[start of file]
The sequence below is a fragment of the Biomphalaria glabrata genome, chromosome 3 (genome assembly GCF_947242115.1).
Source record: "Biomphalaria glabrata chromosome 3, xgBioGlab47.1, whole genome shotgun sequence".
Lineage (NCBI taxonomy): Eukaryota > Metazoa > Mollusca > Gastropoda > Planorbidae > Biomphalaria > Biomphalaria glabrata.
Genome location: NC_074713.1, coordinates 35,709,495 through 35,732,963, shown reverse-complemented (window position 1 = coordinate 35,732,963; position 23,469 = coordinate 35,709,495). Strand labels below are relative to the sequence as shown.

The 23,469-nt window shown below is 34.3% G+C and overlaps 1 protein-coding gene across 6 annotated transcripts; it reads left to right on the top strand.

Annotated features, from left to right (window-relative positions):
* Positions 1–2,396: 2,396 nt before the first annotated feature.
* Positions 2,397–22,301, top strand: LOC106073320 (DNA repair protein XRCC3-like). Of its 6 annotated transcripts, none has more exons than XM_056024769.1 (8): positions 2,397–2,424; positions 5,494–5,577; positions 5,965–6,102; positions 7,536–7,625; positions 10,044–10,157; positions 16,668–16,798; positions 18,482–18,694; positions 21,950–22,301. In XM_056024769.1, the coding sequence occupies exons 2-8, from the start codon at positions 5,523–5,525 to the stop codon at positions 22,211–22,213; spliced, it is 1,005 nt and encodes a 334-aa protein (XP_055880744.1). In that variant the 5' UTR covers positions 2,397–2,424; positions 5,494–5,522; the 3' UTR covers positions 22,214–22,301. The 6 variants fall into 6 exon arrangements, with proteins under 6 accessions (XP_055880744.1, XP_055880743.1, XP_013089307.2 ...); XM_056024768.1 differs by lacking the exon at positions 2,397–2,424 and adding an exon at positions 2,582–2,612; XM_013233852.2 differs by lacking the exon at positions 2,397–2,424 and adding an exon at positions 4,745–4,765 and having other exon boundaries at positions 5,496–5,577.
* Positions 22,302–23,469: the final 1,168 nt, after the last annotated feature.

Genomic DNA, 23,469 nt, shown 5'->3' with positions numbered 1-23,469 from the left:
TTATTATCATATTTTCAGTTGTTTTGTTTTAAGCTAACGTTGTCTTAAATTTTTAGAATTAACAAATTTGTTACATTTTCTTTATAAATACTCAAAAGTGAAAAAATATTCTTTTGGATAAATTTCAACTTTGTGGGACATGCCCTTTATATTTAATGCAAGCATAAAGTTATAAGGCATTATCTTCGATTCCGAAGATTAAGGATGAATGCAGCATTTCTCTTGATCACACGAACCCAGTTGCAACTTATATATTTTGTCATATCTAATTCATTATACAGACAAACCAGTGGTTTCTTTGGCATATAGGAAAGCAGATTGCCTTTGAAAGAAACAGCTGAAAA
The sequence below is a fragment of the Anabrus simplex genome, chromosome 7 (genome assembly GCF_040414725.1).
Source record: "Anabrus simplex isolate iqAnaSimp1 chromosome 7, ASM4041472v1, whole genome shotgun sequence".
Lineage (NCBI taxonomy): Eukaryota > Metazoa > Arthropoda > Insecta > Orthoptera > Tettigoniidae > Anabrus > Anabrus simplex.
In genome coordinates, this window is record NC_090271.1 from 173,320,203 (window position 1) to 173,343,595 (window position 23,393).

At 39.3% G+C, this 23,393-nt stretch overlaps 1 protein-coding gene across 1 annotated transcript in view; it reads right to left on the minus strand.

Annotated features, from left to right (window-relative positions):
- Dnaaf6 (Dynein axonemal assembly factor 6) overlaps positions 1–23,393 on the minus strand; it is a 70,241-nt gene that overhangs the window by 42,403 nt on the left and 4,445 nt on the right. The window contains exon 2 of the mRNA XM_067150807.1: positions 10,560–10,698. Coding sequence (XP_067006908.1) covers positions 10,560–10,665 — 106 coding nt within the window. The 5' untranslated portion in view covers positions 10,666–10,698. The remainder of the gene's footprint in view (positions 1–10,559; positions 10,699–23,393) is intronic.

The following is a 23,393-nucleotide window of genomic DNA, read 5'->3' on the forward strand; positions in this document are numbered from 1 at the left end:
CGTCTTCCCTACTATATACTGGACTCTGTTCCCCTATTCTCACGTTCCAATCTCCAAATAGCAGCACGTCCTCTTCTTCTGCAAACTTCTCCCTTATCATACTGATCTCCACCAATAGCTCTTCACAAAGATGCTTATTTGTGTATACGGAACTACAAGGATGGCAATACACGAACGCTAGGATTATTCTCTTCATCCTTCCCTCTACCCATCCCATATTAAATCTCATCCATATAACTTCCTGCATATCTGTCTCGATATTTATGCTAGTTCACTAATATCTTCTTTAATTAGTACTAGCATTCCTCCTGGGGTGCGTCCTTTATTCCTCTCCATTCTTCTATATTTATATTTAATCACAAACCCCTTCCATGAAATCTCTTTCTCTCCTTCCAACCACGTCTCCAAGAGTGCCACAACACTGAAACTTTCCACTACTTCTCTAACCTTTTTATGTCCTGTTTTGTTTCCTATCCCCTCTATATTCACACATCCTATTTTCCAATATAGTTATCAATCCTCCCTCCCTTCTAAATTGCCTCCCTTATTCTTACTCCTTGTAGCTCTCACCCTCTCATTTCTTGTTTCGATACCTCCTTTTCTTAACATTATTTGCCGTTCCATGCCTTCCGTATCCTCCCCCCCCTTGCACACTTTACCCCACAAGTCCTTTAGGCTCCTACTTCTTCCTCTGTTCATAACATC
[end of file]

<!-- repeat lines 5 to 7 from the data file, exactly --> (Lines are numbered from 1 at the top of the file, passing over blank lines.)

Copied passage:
The 23,469-nt window shown below is 34.3% G+C and overlaps 1 protein-coding gene across 6 annotated transcripts; it reads left to right on the top strand.

Annotated features, from left to right (window-relative positions):
* Positions 1–2,396: 2,396 nt before the first annotated feature.